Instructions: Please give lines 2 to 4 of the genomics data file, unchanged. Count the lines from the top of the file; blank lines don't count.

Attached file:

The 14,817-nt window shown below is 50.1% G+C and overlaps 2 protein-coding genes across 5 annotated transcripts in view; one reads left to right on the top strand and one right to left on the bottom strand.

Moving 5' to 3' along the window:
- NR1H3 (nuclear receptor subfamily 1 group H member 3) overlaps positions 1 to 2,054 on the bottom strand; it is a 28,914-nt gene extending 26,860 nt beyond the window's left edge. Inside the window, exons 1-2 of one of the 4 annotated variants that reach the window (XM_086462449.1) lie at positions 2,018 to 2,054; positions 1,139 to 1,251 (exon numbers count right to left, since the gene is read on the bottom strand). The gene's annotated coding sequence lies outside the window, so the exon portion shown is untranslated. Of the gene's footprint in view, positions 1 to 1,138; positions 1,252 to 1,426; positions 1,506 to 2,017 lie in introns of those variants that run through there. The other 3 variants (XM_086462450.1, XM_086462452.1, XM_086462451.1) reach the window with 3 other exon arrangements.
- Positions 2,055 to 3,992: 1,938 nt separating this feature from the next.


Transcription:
Moving 5' to 3' along the window:
- NR1H3 (nuclear receptor subfamily 1 group H member 3) overlaps positions 1 to 2,054 on the bottom strand; it is a 28,914-nt gene extending 26,860 nt beyond the window's left edge. Inside the window, exons 1-2 of one of the 4 annotated variants that reach the window (XM_086462449.1) lie at positions 2,018 to 2,054; positions 1,139 to 1,251 (exon numbers count right to left, since the gene is read on the bottom strand). The gene's annotated coding sequence lies outside the window, so the exon portion shown is untranslated. Of the gene's footprint in view, positions 1 to 1,138; positions 1,252 to 1,426; positions 1,506 to 2,017 lie in introns of those variants that run through there. The other 3 variants (XM_086462450.1, XM_086462452.1, XM_086462451.1) reach the window with 3 other exon arrangements.
- Positions 2,055 to 3,992: 1,938 nt separating this feature from the next.